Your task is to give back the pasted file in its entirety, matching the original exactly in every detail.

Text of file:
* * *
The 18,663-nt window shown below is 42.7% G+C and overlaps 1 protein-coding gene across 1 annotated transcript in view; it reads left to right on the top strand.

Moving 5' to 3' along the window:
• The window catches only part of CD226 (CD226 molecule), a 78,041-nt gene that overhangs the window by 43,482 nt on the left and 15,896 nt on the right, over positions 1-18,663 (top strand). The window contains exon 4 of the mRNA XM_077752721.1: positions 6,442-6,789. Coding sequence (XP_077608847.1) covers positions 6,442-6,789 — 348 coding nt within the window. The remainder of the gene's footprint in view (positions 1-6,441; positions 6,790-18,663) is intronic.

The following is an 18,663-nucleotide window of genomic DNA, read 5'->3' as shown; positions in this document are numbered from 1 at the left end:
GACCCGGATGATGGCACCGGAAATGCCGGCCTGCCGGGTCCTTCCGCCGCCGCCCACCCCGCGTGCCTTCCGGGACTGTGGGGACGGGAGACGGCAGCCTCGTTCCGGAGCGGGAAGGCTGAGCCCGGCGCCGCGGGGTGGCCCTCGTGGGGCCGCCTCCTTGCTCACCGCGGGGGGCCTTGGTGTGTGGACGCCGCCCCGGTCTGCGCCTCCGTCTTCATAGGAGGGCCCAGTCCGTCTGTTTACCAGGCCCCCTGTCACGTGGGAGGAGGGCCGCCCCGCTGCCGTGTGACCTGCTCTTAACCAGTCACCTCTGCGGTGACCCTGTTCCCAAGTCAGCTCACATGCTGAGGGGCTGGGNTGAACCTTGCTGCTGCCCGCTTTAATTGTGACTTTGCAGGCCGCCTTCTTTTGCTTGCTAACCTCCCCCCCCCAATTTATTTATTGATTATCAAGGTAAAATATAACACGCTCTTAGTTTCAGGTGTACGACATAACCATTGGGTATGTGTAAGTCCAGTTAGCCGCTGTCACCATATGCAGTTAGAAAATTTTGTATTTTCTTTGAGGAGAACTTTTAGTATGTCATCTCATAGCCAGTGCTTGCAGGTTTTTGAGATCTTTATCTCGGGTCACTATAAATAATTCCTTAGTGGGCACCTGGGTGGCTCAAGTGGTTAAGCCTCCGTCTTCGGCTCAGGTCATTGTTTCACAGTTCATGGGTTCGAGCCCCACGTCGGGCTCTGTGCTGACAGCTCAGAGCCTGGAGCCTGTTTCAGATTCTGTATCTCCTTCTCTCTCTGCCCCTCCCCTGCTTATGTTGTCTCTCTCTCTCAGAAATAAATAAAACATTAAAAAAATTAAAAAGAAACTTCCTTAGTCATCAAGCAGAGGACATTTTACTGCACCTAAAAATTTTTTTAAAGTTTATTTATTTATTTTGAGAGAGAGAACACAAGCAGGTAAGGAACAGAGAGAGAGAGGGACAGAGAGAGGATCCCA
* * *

The 18,663-nt window shown below is 42.7% G+C and overlaps 1 protein-coding gene across 1 annotated transcript in view; it reads left to right on the top strand.

Moving 5' to 3' along the window:
• The window catches only part of CD226 (CD226 molecule), a 78,041-nt gene that overhangs the window by 43,482 nt on the left and 15,896 nt on the right, over positions 1-18,663 (top strand). The window contains exon 4 of the mRNA XM_077752721.1: positions 6,442-6,789. Coding sequence (XP_077608847.1) covers positions 6,442-6,789 — 348 coding nt within the window. The remainder of the gene's footprint in view (positions 1-6,441; positions 6,790-18,663) is intronic.

The following is an 18,663-nucleotide window of genomic DNA, read 5'->3' as shown; positions in this document are numbered from 1 at the left end:
GACCCGGATGATGGCACCGGAAATGCCGGCCTGCCGGGTCCTTCCGCCGCCGCCCACCCCGCGTGCCTTCCGGGACTGTGGGGACGGGAGACGGCAGCCTCGTTCCGGAGCGGGAAGGCTGAGCCCGGCGCCGCGGGGTGGCCCTCGTGGGGCCGCCTCCTTGCTCACCGCGGGGGGCCTTGGTGTGTGGACGCCGCCCCGGTCTGCGCCTCCGTCTTCATAGGAGGGCCCAGTCCGTCTGTTTACCAGGCCCCCTGTCACGTGGGAGGAGGGCCGCCCCGCTGCCGTGTGACCTGCTCTTAACCAGTCACCTCTGCGGTGACCCTGTTCCCAAGTCAGCTCACATGCTGAGGGGCTGGGNTGAACCTTGCTGCTGCCCGCTTTAATTGTGACTTTGCAGGCCGCCTTCTTTTGCTTGCTAACCTCCCCCCCCCAATTTATTTATTGATTATCAAGGTAAAATATAACACGCTCTTAGTTTCAGGTGTACGACATAACCATTGGGTATGTGTAAGTCCAGTTAGCCGCTGTCACCATATGCAGTTAGAAAATTTTGTATTTTCTTTGAGGAGAACTTTTAGTATGTCATCTCATAGCCAGTGCTTGCAGGTTTTTGAGATCTTTATCTCGGGTCACTATAAATAATTCCTTAGTGGGCACCTGGGTGGCTCAAGTGGTTAAGCCTCCGTCTTCGGCTCAGGTCATTGTTTCACAGTTCATGGGTTCGAGCCCCACGTCGGGCTCTGTGCTGACAGCTCAGAGCCTGGAGCCTGTTTCAGATTCTGTATCTCCTTCTCTCTCTGCCCCTCCCCTGCTTATGTTGTCTCTCTCTCTCAGAAATAAATAAAACATTAAAAAAATTAAAAAGAAACTTCCTTAGTCATCAAGCAGAGGACATTTTACTGCACCTAAAAATTTTTTTAAAGTTTATTTATTTATTTTGAGAGAGAGAACACAAGCAGGTAAGGAACAGAGAGAGAGAGGGACAGAGAGAGGATCCCA